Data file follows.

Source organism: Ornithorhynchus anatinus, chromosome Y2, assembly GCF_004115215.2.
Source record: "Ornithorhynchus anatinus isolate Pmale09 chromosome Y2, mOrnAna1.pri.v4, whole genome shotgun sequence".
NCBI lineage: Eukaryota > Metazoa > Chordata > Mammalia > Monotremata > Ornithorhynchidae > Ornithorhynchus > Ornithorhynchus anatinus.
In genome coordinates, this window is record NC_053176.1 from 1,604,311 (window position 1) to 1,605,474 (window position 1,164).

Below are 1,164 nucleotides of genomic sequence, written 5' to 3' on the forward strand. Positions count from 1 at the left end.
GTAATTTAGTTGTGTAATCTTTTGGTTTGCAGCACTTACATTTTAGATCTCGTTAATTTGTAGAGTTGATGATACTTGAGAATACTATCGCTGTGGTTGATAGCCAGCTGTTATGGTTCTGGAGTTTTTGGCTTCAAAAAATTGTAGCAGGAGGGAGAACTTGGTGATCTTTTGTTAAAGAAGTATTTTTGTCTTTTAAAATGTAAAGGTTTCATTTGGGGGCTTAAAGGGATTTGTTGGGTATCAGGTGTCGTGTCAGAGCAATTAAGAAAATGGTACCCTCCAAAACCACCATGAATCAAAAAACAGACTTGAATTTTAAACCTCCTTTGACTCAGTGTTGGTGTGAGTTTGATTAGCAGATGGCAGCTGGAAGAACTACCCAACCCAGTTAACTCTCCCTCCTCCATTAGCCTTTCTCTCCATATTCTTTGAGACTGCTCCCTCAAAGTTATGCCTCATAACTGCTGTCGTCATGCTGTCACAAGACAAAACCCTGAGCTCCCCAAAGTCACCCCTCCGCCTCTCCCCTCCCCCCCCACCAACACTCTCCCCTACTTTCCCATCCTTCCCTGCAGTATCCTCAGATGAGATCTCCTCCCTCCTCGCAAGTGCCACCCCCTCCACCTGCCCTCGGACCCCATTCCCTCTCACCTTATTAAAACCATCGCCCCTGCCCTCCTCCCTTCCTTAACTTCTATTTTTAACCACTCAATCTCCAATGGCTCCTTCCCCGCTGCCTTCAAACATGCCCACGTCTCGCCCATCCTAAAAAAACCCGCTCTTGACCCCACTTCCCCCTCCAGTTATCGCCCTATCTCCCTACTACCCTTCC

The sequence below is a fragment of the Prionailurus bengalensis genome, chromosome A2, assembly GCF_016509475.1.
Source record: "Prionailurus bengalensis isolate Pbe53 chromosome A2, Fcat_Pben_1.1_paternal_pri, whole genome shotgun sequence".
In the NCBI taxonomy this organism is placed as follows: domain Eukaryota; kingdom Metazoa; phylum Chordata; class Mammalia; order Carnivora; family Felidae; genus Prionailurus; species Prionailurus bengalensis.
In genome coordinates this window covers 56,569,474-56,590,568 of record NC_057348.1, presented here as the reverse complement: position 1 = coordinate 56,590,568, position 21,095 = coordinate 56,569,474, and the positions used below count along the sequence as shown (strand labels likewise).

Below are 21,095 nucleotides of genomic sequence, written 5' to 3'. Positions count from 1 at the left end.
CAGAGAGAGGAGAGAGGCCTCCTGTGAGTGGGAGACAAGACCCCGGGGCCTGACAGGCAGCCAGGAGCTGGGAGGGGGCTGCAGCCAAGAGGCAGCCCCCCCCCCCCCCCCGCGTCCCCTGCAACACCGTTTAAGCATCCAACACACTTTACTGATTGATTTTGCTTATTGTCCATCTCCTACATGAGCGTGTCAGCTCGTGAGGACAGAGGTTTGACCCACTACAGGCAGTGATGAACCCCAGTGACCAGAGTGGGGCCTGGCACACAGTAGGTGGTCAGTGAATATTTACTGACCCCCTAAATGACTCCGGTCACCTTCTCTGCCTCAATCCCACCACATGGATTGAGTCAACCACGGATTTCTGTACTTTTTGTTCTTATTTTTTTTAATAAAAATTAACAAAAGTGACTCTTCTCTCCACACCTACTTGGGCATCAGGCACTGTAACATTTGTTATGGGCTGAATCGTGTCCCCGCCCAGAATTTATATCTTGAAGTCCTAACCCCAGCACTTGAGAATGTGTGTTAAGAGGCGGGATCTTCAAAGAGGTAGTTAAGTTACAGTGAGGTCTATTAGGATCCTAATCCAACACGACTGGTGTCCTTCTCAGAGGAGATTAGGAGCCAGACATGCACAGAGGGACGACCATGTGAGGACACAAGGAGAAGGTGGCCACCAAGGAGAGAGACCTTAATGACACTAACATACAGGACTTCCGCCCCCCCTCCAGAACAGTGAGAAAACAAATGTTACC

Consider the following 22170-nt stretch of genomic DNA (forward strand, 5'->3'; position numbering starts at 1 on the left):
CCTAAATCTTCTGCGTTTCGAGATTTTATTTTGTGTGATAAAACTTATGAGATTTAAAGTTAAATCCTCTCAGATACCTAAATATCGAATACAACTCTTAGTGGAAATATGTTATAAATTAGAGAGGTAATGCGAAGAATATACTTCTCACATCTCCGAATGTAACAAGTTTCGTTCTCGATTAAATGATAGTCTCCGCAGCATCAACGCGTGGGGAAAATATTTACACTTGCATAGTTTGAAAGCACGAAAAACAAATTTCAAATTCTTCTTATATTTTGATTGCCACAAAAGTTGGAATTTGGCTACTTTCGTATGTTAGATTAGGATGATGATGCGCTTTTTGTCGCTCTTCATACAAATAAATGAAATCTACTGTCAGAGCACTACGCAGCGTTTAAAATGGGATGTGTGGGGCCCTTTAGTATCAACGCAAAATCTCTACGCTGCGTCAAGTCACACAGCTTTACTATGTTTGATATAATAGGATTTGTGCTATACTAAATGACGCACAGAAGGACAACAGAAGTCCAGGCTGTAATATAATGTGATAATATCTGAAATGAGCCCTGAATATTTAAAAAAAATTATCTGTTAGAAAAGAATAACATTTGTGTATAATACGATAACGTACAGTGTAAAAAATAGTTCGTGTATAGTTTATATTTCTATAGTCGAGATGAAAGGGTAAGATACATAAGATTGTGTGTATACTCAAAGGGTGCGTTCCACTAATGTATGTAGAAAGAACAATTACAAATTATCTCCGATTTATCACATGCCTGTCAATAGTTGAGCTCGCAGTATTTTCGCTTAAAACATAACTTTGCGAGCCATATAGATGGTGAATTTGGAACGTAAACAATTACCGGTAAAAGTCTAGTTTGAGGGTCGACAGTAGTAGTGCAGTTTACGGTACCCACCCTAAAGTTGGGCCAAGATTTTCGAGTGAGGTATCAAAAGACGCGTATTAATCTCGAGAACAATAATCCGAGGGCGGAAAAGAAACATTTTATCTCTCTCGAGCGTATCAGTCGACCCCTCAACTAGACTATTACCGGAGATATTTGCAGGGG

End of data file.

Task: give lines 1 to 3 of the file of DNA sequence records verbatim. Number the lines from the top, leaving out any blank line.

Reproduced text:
Source organism: Ornithorhynchus anatinus, chromosome Y2, assembly GCF_004115215.2.
Source record: "Ornithorhynchus anatinus isolate Pmale09 chromosome Y2, mOrnAna1.pri.v4, whole genome shotgun sequence".
NCBI lineage: Eukaryota > Metazoa > Chordata > Mammalia > Monotremata > Ornithorhynchidae > Ornithorhynchus > Ornithorhynchus anatinus.